And not forgetting some ‘in construction’ snaps!

And to finish, a close up of what I’m calling the ‘sleeve pleat tuck thing’.

1940s dress sewing

As the new year begins, I’m going to post some makes from the previous one which have yet to see the light of day on the blog. First up is this dress which I made by rubbing off a pattern from a top made by my Mum years ago, which feels very ‘meta’ – self-referential sewing pattern drafting?

1940s dress sewing

Don’t worry, I’m not hanging about on my roof in jelly shoes on this snowy day in early January – photo taken in the summer!

To make it into a dress I simply traced off the top and lengthened the side seams. I’ve always loved the top because to me it feels quite 1940s – due the slightly puffed shoulder, the impression of shaping round the bust, and the functional feel of the cinched-in tied waist, so I wanted to make a similar style dress.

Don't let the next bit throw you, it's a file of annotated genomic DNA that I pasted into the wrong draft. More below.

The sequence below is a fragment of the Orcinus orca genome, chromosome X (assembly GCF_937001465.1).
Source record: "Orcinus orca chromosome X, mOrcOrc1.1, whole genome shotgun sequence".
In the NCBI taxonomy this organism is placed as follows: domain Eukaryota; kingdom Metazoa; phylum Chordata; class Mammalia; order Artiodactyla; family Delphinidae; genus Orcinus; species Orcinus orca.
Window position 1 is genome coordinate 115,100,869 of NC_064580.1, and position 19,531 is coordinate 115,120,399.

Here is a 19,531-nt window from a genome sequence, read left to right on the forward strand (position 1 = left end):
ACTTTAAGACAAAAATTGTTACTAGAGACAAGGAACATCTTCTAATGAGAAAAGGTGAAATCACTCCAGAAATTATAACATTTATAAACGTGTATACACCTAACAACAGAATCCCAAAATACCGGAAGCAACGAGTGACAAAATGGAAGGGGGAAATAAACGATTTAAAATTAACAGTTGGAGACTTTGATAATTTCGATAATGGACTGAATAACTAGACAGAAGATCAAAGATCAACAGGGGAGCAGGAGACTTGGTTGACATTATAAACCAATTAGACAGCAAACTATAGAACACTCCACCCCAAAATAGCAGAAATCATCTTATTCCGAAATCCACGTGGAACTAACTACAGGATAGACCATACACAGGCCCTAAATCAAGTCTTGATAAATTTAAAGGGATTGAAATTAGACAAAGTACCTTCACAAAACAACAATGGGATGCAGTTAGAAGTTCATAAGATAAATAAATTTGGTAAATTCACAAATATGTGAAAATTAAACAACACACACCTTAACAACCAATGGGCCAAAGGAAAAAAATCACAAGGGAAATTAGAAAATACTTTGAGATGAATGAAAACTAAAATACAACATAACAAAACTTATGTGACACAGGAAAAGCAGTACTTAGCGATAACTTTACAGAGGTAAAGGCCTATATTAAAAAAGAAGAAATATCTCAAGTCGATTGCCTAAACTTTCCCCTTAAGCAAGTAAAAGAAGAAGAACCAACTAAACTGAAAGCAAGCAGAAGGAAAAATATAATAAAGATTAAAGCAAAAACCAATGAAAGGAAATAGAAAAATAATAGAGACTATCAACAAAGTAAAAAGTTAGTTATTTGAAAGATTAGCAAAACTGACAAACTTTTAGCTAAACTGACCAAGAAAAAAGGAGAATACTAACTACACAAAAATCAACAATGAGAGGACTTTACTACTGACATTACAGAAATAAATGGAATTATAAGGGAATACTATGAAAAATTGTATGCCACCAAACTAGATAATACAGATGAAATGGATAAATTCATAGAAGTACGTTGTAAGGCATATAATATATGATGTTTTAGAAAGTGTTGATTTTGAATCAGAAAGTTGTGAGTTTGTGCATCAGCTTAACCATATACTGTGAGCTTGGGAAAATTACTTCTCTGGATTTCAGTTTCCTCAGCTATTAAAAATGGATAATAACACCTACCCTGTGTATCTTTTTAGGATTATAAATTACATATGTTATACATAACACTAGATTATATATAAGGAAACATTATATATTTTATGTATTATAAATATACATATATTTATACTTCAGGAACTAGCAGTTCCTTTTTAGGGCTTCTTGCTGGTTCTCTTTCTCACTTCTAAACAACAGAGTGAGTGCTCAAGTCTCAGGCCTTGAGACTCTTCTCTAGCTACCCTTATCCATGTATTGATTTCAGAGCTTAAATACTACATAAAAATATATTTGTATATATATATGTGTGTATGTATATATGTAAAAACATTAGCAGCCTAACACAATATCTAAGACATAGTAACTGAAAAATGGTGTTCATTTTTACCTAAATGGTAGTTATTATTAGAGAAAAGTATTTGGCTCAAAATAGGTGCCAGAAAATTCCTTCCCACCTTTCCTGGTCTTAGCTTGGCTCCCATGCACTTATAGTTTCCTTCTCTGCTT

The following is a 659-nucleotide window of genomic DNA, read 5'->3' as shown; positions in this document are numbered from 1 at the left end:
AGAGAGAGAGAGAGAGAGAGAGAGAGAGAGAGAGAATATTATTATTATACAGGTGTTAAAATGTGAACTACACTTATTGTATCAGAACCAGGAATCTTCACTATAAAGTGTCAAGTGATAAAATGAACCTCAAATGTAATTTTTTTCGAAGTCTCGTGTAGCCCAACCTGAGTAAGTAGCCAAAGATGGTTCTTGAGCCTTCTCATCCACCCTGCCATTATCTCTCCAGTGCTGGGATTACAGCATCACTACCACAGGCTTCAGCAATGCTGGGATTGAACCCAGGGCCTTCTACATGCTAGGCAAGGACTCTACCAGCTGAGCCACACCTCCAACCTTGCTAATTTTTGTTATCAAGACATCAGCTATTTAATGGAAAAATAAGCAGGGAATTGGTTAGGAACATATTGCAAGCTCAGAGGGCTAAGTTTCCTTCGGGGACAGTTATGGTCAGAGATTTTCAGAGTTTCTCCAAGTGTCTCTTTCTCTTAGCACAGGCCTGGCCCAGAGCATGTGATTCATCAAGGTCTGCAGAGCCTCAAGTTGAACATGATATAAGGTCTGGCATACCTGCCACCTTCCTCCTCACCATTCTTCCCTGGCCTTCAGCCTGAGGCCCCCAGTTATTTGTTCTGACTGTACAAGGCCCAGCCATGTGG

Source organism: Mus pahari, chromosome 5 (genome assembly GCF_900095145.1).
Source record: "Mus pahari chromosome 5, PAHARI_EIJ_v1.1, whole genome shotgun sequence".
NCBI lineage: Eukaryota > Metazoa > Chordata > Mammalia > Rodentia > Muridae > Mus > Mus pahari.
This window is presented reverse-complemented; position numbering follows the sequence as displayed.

1940s dress sewing

If I make this again I will pay a bit more attention to the shape of the side seams rather than simply just lengthening them. You can’t really tell on the photos but the way it hangs is just slightly too clingy for my liking. But all in all I was really happy with this make and have got quite a bit of wear out of it.

The fabric is the same fabric I used to make this dress. I’ve still got loads of it so it probably won’t be the last item like this in my wardrobe!

1940s dress sewing

1940s dress sewing

1940s dress sewing